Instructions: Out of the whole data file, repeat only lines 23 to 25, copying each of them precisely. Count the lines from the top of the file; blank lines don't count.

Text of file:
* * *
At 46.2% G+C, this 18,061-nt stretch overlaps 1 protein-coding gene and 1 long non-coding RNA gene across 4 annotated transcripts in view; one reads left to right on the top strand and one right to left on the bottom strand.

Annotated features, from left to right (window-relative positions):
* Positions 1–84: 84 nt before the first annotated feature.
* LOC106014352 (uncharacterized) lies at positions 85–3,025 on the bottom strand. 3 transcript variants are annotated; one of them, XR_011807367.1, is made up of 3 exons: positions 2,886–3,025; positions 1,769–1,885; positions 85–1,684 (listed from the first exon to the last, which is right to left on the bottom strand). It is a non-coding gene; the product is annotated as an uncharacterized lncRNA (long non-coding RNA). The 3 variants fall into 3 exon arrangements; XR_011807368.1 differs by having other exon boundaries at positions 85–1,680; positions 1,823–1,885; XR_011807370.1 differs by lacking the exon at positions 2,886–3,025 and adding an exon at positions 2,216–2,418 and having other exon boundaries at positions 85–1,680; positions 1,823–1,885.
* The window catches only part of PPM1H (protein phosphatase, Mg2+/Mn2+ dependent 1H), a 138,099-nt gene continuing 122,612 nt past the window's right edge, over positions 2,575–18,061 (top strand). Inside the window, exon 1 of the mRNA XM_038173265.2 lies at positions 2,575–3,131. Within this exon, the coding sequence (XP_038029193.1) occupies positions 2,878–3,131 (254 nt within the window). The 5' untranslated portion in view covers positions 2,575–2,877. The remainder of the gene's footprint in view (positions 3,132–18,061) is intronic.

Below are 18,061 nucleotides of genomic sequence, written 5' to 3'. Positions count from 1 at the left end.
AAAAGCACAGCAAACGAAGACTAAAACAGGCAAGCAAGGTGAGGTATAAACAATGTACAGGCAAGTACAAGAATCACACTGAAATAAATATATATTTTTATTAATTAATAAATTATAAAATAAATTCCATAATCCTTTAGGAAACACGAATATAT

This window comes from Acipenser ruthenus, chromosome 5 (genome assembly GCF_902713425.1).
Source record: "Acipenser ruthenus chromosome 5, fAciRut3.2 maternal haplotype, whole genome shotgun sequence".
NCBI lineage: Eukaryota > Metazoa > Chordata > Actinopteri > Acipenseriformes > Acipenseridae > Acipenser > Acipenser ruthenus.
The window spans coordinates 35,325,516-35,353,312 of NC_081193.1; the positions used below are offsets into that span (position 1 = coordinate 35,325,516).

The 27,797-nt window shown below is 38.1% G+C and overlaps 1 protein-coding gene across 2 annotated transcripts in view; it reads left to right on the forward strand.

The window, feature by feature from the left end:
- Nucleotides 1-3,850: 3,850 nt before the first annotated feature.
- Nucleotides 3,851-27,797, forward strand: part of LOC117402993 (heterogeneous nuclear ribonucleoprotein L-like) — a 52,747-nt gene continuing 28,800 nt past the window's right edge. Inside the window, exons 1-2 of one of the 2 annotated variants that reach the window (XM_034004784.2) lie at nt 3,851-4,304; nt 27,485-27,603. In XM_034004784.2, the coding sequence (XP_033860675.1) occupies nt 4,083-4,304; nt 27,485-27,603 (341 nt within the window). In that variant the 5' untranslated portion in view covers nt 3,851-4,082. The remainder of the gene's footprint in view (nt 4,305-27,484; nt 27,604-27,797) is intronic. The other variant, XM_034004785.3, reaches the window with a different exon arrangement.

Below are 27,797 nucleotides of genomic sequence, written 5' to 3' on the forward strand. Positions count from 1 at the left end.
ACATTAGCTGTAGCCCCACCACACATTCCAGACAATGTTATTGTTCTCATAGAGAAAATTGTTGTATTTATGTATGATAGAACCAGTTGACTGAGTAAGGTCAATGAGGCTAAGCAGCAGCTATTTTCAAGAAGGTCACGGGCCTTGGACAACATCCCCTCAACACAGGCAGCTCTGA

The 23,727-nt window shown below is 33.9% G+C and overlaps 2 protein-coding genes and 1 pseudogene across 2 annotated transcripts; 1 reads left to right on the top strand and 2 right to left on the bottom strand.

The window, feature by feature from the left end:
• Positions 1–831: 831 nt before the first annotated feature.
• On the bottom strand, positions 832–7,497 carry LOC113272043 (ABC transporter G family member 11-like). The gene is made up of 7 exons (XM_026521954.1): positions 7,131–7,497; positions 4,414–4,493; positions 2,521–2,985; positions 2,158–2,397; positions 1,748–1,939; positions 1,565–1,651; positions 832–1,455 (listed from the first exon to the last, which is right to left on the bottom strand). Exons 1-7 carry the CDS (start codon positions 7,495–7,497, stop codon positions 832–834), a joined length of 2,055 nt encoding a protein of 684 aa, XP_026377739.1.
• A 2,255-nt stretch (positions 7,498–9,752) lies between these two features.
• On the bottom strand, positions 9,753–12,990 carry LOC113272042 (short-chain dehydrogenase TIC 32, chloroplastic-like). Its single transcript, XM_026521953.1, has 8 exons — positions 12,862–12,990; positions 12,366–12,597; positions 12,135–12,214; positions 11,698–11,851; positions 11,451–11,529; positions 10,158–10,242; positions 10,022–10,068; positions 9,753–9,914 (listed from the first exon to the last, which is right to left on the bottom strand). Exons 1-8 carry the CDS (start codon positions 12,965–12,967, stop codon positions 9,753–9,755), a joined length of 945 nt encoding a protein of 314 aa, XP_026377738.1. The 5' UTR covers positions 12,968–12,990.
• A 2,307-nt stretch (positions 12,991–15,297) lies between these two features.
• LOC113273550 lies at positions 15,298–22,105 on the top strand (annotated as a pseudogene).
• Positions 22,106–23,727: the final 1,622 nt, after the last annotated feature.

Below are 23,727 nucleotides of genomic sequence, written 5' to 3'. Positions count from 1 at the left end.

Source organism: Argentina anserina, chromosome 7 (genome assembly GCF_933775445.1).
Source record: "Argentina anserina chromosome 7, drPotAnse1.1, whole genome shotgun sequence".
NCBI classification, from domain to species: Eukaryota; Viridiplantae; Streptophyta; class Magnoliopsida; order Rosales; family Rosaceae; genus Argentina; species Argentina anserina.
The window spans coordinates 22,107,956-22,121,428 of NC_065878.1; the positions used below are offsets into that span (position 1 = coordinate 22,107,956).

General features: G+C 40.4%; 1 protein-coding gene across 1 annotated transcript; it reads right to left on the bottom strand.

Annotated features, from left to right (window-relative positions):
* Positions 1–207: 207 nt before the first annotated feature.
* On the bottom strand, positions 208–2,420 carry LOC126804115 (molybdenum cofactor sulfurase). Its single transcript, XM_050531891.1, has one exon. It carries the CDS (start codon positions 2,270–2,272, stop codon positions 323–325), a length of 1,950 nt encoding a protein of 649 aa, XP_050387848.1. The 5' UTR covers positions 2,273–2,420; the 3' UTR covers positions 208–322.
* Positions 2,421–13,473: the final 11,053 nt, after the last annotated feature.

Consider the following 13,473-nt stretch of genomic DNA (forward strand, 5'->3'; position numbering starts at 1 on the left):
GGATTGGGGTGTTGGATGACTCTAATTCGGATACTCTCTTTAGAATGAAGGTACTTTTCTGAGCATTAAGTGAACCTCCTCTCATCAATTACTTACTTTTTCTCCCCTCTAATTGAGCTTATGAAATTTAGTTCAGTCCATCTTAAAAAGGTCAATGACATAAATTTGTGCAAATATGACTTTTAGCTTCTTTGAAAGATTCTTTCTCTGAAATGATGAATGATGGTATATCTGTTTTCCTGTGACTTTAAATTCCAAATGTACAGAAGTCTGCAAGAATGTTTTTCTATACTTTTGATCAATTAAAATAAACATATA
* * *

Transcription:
• On the bottom strand, positions 9,753–12,990 carry LOC113272042 (short-chain dehydrogenase TIC 32, chloroplastic-like). Its single transcript, XM_026521953.1, has 8 exons — positions 12,862–12,990; positions 12,366–12,597; positions 12,135–12,214; positions 11,698–11,851; positions 11,451–11,529; positions 10,158–10,242; positions 10,022–10,068; positions 9,753–9,914 (listed from the first exon to the last, which is right to left on the bottom strand). Exons 1-8 carry the CDS (start codon positions 12,965–12,967, stop codon positions 9,753–9,755), a joined length of 945 nt encoding a protein of 314 aa, XP_026377738.1. The 5' UTR covers positions 12,968–12,990.
• A 2,307-nt stretch (positions 12,991–15,297) lies between these two features.
• LOC113273550 lies at positions 15,298–22,105 on the top strand (annotated as a pseudogene).